“Despite their great explanatory powers these laws [such as gravity] do not describe reality. Instead, fundamental laws describe highly idealized objects in models.”
— Nancy Cartwright, “Do the Laws of Physics State the Facts?”
In Part I the limitations of science in helping us make wise choices and decisions about our health were examined.
Because of an inherent difficulty in establishing causation, absolute certainty is unattainable even in science. Medical knowledge follows Karl Popper’s theory of science because the right answer, whether about what causes ulcers or if you should take hormone replacement therapy, keeps changing with the publication of new studies. And most depressingly of all, a respected expert on evidence-based medicine concludes, “The majority of published studies are likely to be wrong.”
Part I ended with some suggestions that seemed to imply that savvy patients should enroll in a graduate level statistics class and understand the subtleties of observational studies, meta analysis, and randomized controlled clinical trials. Being an informed health care consumer is evidently difficult indeed.
Part II explores how we all have to change if we are to live wisely in a time of rapid transformation of the American healthcare system that everyone agrees needs to decrease per-capita cost and increase quality.
When I talk to physicians about pay for performance programs, I am always asked why should doctors be responsible for patient behavior that they cannot control. Even if we were able to have health care access for all and eliminate every error in medicine, we would only account for 10% of whether an individual stays healthy. Environment and genetics account for about 35%, but the remaining 55% of whether one stays well depends on behavior (exercise, smoking, diet) and social support systems (families, communities, places of worship).
I sat at home with a sense of relief. I had just finished my first month of residency – a grueling inpatient hospital month where I was pushed to new limits. I now finally had my first “golden weekend” (meaning I had both Saturday and Sunday off). More importantly, I had survived my first month without any patient deaths on my service. Given how sick people are when they come to the hospital, I felt pretty good about this result.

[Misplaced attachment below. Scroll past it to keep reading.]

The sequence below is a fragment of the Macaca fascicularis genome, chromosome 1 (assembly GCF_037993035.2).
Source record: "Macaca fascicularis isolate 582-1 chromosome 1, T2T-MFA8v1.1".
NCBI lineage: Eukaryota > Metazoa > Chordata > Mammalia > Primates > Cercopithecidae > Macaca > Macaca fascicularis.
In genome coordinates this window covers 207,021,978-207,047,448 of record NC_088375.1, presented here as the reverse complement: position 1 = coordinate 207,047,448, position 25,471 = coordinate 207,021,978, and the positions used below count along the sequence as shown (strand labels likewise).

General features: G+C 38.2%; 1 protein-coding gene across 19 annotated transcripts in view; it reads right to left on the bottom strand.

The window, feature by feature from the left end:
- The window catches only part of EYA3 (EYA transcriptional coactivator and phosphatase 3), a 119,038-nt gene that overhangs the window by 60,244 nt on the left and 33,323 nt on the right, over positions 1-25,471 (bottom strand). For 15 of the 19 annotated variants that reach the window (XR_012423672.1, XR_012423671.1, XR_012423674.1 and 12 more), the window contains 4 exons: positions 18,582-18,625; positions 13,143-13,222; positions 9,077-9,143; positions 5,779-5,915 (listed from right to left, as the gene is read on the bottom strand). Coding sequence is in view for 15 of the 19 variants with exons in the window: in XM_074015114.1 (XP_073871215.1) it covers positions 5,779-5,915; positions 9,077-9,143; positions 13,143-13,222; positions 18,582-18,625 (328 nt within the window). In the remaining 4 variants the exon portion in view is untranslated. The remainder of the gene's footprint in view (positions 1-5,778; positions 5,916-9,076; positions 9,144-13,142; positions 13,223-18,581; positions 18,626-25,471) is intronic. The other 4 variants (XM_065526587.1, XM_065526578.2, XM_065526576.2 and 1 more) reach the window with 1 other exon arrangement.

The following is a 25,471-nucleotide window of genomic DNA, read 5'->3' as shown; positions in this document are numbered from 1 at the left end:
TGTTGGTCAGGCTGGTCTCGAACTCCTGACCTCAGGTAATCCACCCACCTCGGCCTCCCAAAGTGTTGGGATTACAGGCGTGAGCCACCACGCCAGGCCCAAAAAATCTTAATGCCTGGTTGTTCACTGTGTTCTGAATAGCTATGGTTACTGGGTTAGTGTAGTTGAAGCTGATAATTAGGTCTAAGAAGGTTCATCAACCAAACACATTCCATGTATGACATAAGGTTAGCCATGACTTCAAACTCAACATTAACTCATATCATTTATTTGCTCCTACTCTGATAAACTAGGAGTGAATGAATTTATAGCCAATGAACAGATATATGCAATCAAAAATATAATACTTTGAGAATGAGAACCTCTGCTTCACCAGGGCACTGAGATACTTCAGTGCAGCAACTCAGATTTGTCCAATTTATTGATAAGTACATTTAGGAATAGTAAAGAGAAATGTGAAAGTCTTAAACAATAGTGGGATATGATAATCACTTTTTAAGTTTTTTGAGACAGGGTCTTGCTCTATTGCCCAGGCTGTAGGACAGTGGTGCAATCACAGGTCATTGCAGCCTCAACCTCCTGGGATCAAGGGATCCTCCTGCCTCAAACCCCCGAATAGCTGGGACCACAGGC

That feeling lasted less than 24 hours. As I logged in from home onto the electronic medical record to finish some documentation, I realized one of my patients was in coma due to a sudden stroke. This patient had few clinical symptoms and appeared the healthiest amongst all the patients I managed the entire month. A heavy knot quickly developed in my stomach, as I could not shed the feeling that perhaps I did something wrong. I scoured the medical records, retracing my management. Over the next couple of days I discussed the case with other colleagues and experts in the field, and read in depth on the management of this condition. To my relief it was clear that I did not nor did anyone involved in the patient’s care make an error in management. Unfortunately, however, this patient eventually passed away.
As I reflect on the experience, an important point stands out in my mind. This patient exhibited few signs of being “sick” and was managed very well by all the physicians during the course of the hospital stay, but died. On the other end of the spectrum are patients who appear incredibly sick, and despite a poor prognosis survive against odds. One of the goals of residency is to learn to assess a patient and quickly identify who is in imminent danger and may need immediate attention. Unfortunately, however, physicians cannot predict everything, as situations similar to the one above are not uncommon scenarios. Given this fact it makes the discussion about measuring healthcare and pay for performance very cloudy.